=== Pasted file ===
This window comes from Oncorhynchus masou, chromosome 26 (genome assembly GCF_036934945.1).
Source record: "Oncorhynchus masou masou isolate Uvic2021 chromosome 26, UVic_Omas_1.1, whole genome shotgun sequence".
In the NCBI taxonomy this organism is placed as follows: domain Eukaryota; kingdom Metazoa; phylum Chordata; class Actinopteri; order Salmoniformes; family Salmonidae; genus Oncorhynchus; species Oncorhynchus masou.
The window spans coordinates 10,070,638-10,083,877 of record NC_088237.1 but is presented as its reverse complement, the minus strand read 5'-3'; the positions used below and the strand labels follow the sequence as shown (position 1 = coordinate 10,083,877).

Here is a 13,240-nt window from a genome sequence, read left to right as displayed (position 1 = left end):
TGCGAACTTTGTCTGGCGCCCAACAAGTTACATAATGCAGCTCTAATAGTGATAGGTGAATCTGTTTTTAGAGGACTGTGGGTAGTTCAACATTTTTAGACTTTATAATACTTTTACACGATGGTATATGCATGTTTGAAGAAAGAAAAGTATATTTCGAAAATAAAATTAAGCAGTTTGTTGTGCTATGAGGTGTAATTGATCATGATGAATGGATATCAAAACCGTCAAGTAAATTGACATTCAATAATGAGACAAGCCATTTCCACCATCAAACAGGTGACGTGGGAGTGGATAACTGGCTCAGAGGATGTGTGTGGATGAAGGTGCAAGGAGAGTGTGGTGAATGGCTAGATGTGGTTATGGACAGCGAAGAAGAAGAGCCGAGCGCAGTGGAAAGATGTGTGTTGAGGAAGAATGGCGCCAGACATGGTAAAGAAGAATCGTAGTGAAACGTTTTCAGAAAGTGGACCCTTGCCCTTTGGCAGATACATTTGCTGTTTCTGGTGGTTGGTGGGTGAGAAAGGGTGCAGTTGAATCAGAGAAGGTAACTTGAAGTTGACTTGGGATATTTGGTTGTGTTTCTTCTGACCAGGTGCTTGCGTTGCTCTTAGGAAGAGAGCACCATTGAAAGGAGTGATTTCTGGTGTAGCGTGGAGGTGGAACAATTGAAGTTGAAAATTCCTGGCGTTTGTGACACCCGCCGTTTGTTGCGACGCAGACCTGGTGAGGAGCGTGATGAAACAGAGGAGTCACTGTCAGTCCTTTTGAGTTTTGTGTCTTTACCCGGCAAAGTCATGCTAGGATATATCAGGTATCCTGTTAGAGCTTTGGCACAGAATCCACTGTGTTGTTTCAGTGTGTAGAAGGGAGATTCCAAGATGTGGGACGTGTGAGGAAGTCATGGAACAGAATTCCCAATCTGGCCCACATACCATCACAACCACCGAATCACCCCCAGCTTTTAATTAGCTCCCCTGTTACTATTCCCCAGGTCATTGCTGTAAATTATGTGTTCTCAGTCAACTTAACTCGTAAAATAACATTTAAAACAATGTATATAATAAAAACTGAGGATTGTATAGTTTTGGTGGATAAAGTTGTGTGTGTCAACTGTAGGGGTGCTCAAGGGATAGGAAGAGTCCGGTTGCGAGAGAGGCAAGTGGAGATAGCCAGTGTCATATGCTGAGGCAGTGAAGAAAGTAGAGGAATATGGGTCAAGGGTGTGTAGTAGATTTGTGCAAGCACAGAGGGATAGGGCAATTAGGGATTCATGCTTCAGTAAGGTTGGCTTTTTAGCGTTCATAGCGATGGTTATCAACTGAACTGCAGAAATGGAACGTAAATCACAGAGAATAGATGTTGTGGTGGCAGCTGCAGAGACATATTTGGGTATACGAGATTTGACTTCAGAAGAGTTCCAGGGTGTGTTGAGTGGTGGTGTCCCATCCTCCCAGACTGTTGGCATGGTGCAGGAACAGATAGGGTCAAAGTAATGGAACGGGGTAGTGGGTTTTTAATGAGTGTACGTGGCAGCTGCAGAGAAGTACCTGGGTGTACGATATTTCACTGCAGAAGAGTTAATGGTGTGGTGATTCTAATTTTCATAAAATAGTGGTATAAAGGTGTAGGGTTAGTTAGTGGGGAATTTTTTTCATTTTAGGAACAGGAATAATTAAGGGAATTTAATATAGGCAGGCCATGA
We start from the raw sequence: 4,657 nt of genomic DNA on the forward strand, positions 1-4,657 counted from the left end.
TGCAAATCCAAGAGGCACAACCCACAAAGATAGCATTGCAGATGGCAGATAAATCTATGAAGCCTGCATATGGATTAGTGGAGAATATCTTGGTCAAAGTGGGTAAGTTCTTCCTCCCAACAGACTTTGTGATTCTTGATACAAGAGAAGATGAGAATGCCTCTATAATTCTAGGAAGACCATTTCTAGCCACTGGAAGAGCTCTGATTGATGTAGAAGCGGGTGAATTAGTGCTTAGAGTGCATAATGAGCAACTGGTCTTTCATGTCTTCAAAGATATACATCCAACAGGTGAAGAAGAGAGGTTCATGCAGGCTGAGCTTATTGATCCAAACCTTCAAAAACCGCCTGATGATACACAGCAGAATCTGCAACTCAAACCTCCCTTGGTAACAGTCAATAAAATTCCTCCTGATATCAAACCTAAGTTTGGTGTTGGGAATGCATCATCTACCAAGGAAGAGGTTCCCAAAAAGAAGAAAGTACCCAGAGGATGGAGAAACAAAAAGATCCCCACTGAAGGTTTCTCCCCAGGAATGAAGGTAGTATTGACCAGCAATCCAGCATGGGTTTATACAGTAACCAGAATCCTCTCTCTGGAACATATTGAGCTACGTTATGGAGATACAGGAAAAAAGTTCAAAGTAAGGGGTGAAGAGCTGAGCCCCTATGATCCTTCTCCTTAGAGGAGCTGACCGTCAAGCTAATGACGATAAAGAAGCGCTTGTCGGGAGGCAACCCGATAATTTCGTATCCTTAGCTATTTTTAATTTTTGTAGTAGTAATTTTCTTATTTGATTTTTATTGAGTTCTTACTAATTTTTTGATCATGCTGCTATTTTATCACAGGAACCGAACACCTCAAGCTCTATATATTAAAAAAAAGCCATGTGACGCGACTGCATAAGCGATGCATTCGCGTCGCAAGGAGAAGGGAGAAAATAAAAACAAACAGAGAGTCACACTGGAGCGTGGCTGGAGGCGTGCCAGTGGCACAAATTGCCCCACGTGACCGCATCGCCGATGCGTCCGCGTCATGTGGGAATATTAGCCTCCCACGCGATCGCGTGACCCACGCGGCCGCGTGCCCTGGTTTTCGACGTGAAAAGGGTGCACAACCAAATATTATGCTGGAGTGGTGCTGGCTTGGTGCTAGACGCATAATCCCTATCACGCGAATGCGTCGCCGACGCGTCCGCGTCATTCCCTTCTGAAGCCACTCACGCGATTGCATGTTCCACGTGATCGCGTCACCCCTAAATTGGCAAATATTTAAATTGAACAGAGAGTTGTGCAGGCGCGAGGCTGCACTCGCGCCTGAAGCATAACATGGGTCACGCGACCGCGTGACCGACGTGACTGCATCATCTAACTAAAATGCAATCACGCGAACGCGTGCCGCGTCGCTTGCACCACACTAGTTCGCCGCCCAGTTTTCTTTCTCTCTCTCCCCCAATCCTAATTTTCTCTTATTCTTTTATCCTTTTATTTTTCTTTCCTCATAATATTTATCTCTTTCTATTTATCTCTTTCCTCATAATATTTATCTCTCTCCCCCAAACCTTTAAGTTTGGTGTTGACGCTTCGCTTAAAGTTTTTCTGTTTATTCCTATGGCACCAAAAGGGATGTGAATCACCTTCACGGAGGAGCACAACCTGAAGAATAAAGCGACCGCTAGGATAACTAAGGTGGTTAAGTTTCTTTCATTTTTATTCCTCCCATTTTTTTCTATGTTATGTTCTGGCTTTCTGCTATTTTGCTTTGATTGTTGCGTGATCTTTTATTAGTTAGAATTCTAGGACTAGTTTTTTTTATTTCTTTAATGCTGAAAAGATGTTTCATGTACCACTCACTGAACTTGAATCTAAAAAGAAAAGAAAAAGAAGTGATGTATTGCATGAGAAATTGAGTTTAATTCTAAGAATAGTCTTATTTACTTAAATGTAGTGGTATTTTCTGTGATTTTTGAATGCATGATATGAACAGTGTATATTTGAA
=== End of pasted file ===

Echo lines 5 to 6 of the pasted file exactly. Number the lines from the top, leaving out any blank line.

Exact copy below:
Here is a 13,240-nt window from a genome sequence, read left to right as displayed (position 1 = left end):
TGCGAACTTTGTCTGGCGCCCAACAAGTTACATAATGCAGCTCTAATAGTGATAGGTGAATCTGTTTTTAGAGGACTGTGGGTAGTTCAACATTTTTAGACTTTATAATACTTTTACACGATGGTATATGCATGTTTGAAGAAAGAAAAGTATATTTCGAAAATAAAATTAAGCAGTTTGTTGTGCTATGAGGTGTAATTGATCATGATGAATGGATATCAAAACCGTCAAGTAAATTGACATTCAATAATGAGACAAGCCATTTCCACCATCAAACAGGTGACGTGGGAGTGGATAACTGGCTCAGAGGATGTGTGTGGATGAAGGTGCAAGGAGAGTGTGGTGAATGGCTAGATGTGGTTATGGACAGCGAAGAAGAAGAGCCGAGCGCAGTGGAAAGATGTGTGTTGAGGAAGAATGGCGCCAGACATGGTAAAGAAGAATCGTAGTGAAACGTTTTCAGAAAGTGGACCCTTGCCCTTTGGCAGATACATTTGCTGTTTCTGGTGGTTGGTGGGTGAGAAAGGGTGCAGTTGAATCAGAGAAGGTAACTTGAAGTTGACTTGGGATATTTGGTTGTGTTTCTTCTGACCAGGTGCTTGCGTTGCTCTTAGGAAGAGAGCACCATTGAAAGGAGTGATTTCTGGTGTAGCGTGGAGGTGGAACAATTGAAGTTGAAAATTCCTGGCGTTTGTGACACCCGCCGTTTGTTGCGACGCAGACCTGGTGAGGAGCGTGATGAAACAGAGGAGTCACTGTCAGTCCTTTTGAGTTTTGTGTCTTTACCCGGCAAAGTCATGCTAGGATATATCAGGTATCCTGTTAGAGCTTTGGCACAGAATCCACTGTGTTGTTTCAGTGTGTAGAAGGGAGATTCCAAGATGTGGGACGTGTGAGGAAGTCATGGAACAGAATTCCCAATCTGGCCCACATACCATCACAACCACCGAATCACCCCCAGCTTTTAATTAGCTCCCCTGTTACTATTCCCCAGGTCATTGCTGTAAATTATGTGTTCTCAGTCAACTTAACTCGTAAAATAACATTTAAAACAATGTATATAATAAAAACTGAGGATTGTATAGTTTTGGTGGATAAAGTTGTGTGTGTCAACTGTAGGGGTGCTCAAGGGATAGGAAGAGTCCGGTTGCGAGAGAGGCAAGTGGAGATAGCCAGTGTCATATGCTGAGGCAGTGAAGAAAGTAGAGGAATATGGGTCAAGGGTGTGTAGTAGATTTGTGCAAGCACAGAGGGATAGGGCAATTAGGGATTCATGCTTCAGTAAGGTTGGCTTTTTAGCGTTCATAGCGATGGTTATCAACTGAACTGCAGAAATGGAACGTAAATCACAGAGAATAGATGTTGTGGTGGCAGCTGCAGAGACATATTTGGGTATACGAGATTTGACTTCAGAAGAGTTCCAGGGTGTGTTGAGTGGTGGTGTCCCATCCTCCCAGACTGTTGGCATGGTGCAGGAACAGATAGGGTCAAAGTAATGGAACGGGGTAGTGGGTTTTTAATGAGTGTACGTGGCAGCTGCAGAGAAGTACCTGGGTGTACGATATTTCACTGCAGAAGAGTTAATGGTGTGGTGATTCTAATTTTCATAAAATAGTGGTATAAAGGTGTAGGGTTAGTTAGTGGGGAATTTTTTTCATTTTAGGAACAGGAATAATTAAGGGAATTTAATATAGGCAGGCCATGA